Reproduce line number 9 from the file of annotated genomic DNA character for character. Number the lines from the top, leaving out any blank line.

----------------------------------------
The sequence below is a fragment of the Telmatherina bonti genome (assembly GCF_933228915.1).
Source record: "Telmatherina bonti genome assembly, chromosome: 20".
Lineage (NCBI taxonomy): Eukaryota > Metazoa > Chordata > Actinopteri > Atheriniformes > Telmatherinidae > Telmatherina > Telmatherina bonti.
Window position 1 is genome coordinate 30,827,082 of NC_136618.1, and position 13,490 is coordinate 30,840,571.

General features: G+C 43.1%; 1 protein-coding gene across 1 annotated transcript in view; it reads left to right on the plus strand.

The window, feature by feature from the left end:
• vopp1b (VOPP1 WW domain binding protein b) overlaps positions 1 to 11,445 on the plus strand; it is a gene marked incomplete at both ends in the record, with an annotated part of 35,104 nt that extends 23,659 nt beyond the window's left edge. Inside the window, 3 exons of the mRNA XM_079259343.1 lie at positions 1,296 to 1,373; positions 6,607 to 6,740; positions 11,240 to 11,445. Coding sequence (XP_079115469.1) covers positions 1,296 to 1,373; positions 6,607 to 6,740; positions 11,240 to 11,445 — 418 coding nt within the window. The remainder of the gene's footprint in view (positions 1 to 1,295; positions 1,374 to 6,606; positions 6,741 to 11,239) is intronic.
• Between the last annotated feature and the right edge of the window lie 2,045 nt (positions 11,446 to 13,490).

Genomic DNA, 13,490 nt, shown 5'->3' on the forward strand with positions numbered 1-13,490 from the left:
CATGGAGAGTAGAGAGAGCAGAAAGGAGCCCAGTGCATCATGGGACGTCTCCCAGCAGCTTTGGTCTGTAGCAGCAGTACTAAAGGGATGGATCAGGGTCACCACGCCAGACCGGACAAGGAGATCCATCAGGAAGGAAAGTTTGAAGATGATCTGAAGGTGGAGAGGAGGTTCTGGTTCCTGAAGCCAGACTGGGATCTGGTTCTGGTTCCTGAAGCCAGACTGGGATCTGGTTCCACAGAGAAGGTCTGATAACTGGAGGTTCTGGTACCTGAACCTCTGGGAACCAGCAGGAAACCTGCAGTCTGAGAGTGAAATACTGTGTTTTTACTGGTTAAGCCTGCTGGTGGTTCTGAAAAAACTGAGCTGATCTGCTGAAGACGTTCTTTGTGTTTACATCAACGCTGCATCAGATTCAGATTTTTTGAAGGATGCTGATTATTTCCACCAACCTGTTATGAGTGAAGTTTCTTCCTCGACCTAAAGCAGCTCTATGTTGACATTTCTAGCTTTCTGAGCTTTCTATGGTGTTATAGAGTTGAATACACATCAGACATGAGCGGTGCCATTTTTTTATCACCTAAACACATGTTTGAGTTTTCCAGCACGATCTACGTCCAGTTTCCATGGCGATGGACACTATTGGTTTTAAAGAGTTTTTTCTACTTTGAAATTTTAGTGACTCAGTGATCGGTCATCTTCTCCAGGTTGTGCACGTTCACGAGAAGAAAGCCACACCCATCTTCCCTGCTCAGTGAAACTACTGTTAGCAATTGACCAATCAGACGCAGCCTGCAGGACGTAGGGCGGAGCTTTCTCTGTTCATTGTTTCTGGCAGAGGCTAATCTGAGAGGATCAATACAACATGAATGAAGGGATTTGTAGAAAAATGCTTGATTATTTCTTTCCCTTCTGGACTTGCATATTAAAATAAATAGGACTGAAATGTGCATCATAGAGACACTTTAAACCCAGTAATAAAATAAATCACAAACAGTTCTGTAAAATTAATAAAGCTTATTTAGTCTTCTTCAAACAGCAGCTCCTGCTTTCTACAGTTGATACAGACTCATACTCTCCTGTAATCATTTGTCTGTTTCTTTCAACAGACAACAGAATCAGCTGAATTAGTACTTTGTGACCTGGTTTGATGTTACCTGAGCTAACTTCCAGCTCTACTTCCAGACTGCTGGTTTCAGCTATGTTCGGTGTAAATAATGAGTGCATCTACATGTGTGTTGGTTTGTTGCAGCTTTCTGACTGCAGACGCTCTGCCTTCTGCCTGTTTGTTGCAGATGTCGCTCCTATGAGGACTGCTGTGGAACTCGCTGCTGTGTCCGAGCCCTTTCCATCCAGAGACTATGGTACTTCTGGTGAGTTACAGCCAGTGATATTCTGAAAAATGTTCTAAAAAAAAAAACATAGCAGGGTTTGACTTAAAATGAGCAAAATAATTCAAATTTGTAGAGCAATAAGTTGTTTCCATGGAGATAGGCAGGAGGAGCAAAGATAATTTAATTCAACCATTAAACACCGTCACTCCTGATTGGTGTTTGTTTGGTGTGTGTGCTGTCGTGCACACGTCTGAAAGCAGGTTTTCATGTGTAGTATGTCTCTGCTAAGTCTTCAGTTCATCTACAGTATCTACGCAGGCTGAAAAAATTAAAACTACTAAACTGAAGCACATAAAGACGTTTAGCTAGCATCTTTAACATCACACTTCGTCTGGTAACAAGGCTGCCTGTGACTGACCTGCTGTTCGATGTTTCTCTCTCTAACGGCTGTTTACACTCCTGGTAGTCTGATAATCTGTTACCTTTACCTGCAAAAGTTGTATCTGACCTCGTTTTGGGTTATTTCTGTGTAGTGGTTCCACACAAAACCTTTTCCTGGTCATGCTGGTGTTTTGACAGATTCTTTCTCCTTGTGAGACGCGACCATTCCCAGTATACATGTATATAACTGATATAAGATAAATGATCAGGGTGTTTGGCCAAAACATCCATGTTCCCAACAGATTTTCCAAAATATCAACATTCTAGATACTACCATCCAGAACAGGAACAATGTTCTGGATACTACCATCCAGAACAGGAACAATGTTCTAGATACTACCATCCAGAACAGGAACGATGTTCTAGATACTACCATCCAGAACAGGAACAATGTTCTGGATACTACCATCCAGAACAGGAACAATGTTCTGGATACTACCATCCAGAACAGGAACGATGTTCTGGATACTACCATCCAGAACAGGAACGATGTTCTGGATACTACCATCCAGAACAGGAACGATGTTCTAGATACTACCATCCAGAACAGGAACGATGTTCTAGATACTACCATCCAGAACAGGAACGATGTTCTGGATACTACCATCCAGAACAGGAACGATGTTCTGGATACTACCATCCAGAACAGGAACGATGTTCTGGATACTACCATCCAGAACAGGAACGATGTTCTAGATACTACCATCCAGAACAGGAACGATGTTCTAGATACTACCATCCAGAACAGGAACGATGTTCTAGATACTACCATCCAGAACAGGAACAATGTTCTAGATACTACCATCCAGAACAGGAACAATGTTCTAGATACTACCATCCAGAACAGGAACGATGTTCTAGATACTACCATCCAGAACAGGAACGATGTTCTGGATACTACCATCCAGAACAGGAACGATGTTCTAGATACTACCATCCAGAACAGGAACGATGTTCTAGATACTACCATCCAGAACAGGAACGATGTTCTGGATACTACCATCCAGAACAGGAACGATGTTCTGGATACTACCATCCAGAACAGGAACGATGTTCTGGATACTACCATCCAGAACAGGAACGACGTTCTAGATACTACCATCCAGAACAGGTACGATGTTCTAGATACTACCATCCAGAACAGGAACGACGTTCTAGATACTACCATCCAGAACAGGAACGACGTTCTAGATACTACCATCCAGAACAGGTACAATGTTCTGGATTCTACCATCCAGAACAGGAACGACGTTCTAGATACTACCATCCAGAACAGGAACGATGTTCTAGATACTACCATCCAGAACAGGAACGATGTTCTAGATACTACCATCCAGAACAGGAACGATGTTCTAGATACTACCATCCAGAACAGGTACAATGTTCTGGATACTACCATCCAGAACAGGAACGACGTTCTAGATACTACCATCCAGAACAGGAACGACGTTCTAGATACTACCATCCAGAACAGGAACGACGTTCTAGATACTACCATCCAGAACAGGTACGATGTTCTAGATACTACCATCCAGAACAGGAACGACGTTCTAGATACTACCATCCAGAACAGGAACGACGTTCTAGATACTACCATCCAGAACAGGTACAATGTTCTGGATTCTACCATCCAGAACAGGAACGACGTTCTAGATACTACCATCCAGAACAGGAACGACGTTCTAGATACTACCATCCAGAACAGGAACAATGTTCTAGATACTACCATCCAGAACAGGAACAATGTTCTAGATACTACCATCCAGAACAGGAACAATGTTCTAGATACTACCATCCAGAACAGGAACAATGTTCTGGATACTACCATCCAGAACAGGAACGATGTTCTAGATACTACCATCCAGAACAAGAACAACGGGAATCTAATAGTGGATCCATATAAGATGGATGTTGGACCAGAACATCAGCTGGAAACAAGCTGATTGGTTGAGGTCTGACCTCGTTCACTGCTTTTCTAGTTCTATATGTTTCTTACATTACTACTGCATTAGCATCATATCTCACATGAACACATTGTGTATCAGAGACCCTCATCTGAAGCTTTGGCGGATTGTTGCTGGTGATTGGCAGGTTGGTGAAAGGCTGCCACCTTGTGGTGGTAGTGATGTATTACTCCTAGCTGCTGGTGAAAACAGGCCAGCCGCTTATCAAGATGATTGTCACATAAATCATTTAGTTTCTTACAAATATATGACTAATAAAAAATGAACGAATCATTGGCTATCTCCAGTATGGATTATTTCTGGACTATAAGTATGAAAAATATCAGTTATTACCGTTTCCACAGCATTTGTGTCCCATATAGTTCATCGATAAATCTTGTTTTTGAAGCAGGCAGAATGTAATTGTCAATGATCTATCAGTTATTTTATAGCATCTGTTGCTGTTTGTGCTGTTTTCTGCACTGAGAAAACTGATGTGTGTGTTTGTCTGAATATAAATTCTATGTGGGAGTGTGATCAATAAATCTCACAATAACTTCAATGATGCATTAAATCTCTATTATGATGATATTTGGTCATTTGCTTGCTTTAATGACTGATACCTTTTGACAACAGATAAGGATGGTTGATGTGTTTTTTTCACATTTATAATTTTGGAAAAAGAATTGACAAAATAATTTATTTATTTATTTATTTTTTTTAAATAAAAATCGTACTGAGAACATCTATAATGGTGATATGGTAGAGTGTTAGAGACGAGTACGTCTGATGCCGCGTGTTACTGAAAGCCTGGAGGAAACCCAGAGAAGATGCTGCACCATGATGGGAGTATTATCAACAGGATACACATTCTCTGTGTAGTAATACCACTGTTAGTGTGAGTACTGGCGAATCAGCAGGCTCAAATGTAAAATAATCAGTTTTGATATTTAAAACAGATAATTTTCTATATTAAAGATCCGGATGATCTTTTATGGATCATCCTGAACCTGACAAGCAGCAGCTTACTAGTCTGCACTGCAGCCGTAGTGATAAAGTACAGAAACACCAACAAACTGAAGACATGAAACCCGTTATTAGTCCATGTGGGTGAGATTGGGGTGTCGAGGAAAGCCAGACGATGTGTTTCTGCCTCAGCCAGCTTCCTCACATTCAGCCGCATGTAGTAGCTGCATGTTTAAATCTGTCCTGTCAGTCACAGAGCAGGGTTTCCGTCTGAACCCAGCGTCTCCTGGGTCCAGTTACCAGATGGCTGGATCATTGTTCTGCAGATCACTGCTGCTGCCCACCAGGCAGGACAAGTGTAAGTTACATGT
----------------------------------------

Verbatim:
Genomic DNA, 13,490 nt, shown 5'->3' on the forward strand with positions numbered 1-13,490 from the left: